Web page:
What do you know about Johnny Appleseed? Is it something like this?
A quote from one of the characters in my novel, wherein I scratch the surface of this misconstrued legend through fiction: "All I ever heard of
you was that you would travel the American wilderness and plant apple
orchards to feed the hungry colonists that came behind you because you
were some kind of benevolent nature-spirit come down to Earth in the
shape of a human being, or something like that.”
A devout follower of the fundamental Christian teachings of Emanuel Swedenborg,
John Chapman was an eccentric, to say the least.
Rejecting the idea of the Trinity and believing the threefold god was
found in Jesus alone, Swedenborg also believed that faith alone was not
enough to save one's soul, and that one must also perform charitable
acts to attain true salvation. Chapman followed this Swedenborgian
doctrine to the letter, refusing to eat meat or harm even the
tiniest of God's creatures. He befriended usually hostile
Indians and was said to be quite fond of children. Preferring to go around barefoot at all times, he would entertain adoring audiences by walking over
hot coals or sticking needles through the thick, leathery calluses on his
Surely John Chapman did not intend or expect to be
mythologized. But by the end of his life, he had become much more than
man: Johnny Appleseed, one of the first homespun American folk
heroes. A living legend.
So far, so good, right? Everything on par with what you remember? But about that thing with the apples...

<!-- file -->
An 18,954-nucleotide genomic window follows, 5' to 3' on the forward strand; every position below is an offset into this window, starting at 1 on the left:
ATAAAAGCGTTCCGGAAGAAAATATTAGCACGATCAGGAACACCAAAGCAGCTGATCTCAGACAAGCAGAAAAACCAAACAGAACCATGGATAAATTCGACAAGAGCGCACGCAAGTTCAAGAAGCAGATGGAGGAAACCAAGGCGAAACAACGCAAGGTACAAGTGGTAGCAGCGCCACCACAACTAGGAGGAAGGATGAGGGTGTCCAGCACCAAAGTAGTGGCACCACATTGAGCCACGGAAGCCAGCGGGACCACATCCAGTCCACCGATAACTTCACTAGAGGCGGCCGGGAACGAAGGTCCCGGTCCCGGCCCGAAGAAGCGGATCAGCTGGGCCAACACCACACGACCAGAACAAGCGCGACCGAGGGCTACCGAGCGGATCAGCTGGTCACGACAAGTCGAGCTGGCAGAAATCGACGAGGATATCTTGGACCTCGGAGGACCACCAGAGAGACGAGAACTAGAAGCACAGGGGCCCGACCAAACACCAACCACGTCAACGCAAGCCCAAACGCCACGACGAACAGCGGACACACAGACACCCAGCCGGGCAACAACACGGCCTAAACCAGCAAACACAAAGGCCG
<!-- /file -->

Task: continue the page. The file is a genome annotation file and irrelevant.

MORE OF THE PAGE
In modern depictions, Johnny Appleseed usually shares the
spotlight with seeds. Sackfuls of apple seeds. Apple seeds pouring from
his hands into piles at his bare feet, often wearing nothing but a
burlap sack and a tin cooking pot on his head (this attire is based on
John Chapman did bring relief in
the form of the apple to colonists, but not in the way you were taught
in elementary school. He was known for carrying around apple seeds. Let
me reemphasize: apple seeds.
And the apples that grow on the branches of apple trees grown from directly from seeds are
almost always inedible. In order to ensure an apple tree's fruit
will taste good, it is necessary to graft the
is a means of domesticating fruit trees where a shoot of
the desired tree is fused into the trunk of the
undesirable tree; basically a form of cloning plants. But John Chapman,
habitual wanderer, did not stay in one place long enough to
graft trees and cultivate orchards to their full, edible fruition. He
dropped seeds, ensured the orchard would survive, and moved on down
the line to the next plot of land. He often sold off the new orchards
But if these orchards were filled with
trees that produce only inedible apples, why would ol' Johnny even
bother with them? And why would colonists be willing to pay for a bunch of worthless trees?
that's the whole thing. The apple trees filled with uneatable fruit were
far from worthless. In fact they were quite valuable. But for a
different reason than eating, though these apples were
At that time in colonial America, what was there
to do? Not much, you would think, and you would be right. And when
there's not much to do, what do people do (besides reproduce like rabbits)?
where would they get their alcohol in this far-gone age of Manifest
Destiny? From the corner liquor store? From the local brewery? Wish it
into existence? No. Of course not.
The early American
came from about the only place to get it: seedling apples. When pressed
and allowed to ferment, seedling apples produce a hard cider about half
the potency of
wine. If frozen, voila!, you've got 70-proof applejack.
So, yeah, Johnny Appleseed brought relief to the colonists. In the form of drink.
I advocating the altering of the inspirational, "feel-good" legend of
Johnny Appleseed? Am I proposing the complete stripping of myth from our
childrens' minds? No. But perhaps the time has come for us adults to
wrest the Appleseed banner from our youngest generation and hoist it as